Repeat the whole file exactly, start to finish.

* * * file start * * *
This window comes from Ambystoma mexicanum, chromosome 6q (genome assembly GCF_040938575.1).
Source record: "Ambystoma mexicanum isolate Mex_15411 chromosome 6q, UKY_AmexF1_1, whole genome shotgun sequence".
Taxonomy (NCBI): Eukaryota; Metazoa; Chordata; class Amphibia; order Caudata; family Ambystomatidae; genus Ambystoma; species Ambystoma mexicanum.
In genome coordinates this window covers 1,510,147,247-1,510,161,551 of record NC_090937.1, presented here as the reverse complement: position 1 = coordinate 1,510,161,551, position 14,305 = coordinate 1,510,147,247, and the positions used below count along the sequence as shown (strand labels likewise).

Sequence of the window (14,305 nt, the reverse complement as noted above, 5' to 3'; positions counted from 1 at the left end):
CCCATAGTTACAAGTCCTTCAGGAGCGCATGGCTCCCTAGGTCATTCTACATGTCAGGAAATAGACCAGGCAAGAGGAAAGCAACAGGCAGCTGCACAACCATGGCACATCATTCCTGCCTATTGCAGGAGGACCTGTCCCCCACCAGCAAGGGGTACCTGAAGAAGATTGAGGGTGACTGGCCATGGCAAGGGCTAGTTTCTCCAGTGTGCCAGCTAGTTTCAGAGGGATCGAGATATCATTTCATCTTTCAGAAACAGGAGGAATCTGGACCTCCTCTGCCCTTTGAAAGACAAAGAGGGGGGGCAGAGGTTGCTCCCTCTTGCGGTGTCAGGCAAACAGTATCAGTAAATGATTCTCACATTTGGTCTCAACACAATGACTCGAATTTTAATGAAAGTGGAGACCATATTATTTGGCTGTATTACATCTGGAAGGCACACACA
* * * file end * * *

This window comes from Ambystoma mexicanum, chromosome 6q (genome assembly GCF_040938575.1).
Source record: "Ambystoma mexicanum isolate Mex_15411 chromosome 6q, UKY_AmexF1_1, whole genome shotgun sequence".
Taxonomy (NCBI): Eukaryota; Metazoa; Chordata; class Amphibia; order Caudata; family Ambystomatidae; genus Ambystoma; species Ambystoma mexicanum.
In genome coordinates this window covers 1,510,147,247-1,510,161,551 of record NC_090937.1, presented here as the reverse complement: position 1 = coordinate 1,510,161,551, position 14,305 = coordinate 1,510,147,247, and the positions used below count along the sequence as shown (strand labels likewise).

Sequence of the window (14,305 nt, the reverse complement as noted above, 5' to 3'; positions counted from 1 at the left end):
CCCATAGTTACAAGTCCTTCAGGAGCGCATGGCTCCCTAGGTCATTCTACATGTCAGGAAATAGACCAGGCAAGAGGAAAGCAACAGGCAGCTGCACAACCATGGCACATCATTCCTGCCTATTGCAGGAGGACCTGTCCCCCACCAGCAAGGGGTACCTGAAGAAGATTGAGGGTGACTGGCCATGGCAAGGGCTAGTTTCTCCAGTGTGCCAGCTAGTTTCAGAGGGATCGAGATATCATTTCATCTTTCAGAAACAGGAGGAATCTGGACCTCCTCTGCCCTTTGAAAGACAAAGAGGGGGGGCAGAGGTTGCTCCCTCTTGCGGTGTCAGGCAAACAGTATCAGTAAATGATTCTCACATTTGGTCTCAACACAATGACTCGAATTTTAATGAAAGTGGAGACCATATTATTTGGCTGTATTACATCTGGAAGGCACACACA